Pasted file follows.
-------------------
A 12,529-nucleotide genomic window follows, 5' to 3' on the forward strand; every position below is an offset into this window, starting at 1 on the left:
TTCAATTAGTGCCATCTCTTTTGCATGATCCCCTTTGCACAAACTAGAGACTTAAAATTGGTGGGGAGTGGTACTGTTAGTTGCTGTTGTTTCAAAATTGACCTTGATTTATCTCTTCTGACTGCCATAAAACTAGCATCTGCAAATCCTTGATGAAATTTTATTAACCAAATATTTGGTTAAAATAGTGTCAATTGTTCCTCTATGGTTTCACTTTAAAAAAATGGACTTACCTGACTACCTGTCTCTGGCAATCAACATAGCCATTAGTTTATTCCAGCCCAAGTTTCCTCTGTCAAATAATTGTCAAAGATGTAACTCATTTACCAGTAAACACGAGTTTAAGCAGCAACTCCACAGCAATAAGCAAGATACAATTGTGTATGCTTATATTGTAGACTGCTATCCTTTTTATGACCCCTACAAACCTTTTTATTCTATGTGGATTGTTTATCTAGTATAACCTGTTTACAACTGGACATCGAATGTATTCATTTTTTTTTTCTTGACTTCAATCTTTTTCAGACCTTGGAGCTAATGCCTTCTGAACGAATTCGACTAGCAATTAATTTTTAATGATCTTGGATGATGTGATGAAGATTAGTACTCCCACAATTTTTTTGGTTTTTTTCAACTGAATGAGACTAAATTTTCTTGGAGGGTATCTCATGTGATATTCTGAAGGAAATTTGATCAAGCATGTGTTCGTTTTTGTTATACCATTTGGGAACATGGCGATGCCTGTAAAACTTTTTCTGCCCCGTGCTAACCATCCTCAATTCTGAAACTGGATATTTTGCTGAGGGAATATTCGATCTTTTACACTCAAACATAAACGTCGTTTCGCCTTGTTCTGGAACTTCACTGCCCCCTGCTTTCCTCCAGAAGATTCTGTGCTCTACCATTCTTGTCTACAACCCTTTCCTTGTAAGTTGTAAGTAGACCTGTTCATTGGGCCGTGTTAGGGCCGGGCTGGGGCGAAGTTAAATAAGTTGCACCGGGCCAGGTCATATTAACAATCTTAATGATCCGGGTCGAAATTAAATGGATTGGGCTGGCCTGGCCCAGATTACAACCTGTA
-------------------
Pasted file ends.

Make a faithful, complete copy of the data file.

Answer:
A 12,529-nucleotide genomic window follows, 5' to 3' on the forward strand; every position below is an offset into this window, starting at 1 on the left:
TTCAATTAGTGCCATCTCTTTTGCATGATCCCCTTTGCACAAACTAGAGACTTAAAATTGGTGGGGAGTGGTACTGTTAGTTGCTGTTGTTTCAAAATTGACCTTGATTTATCTCTTCTGACTGCCATAAAACTAGCATCTGCAAATCCTTGATGAAATTTTATTAACCAAATATTTGGTTAAAATAGTGTCAATTGTTCCTCTATGGTTTCACTTTAAAAAAATGGACTTACCTGACTACCTGTCTCTGGCAATCAACATAGCCATTAGTTTATTCCAGCCCAAGTTTCCTCTGTCAAATAATTGTCAAAGATGTAACTCATTTACCAGTAAACACGAGTTTAAGCAGCAACTCCACAGCAATAAGCAAGATACAATTGTGTATGCTTATATTGTAGACTGCTATCCTTTTTATGACCCCTACAAACCTTTTTATTCTATGTGGATTGTTTATCTAGTATAACCTGTTTACAACTGGACATCGAATGTATTCATTTTTTTTTTCTTGACTTCAATCTTTTTCAGACCTTGGAGCTAATGCCTTCTGAACGAATTCGACTAGCAATTAATTTTTAATGATCTTGGATGATGTGATGAAGATTAGTACTCCCACAATTTTTTTGGTTTTTTTCAACTGAATGAGACTAAATTTTCTTGGAGGGTATCTCATGTGATATTCTGAAGGAAATTTGATCAAGCATGTGTTCGTTTTTGTTATACCATTTGGGAACATGGCGATGCCTGTAAAACTTTTTCTGCCCCGTGCTAACCATCCTCAATTCTGAAACTGGATATTTTGCTGAGGGAATATTCGATCTTTTACACTCAAACATAAACGTCGTTTCGCCTTGTTCTGGAACTTCACTGCCCCCTGCTTTCCTCCAGAAGATTCTGTGCTCTACCATTCTTGTCTACAACCCTTTCCTTGTAAGTTGTAAGTAGACCTGTTCATTGGGCCGTGTTAGGGCCGGGCTGGGGCGAAGTTAAATAAGTTGCACCGGGCCAGGTCATATTAACAATCTTAATGATCCGGGTCGAAATTAAATGGATTGGGCTGGCCTGGCCCAGATTACAACCTGTA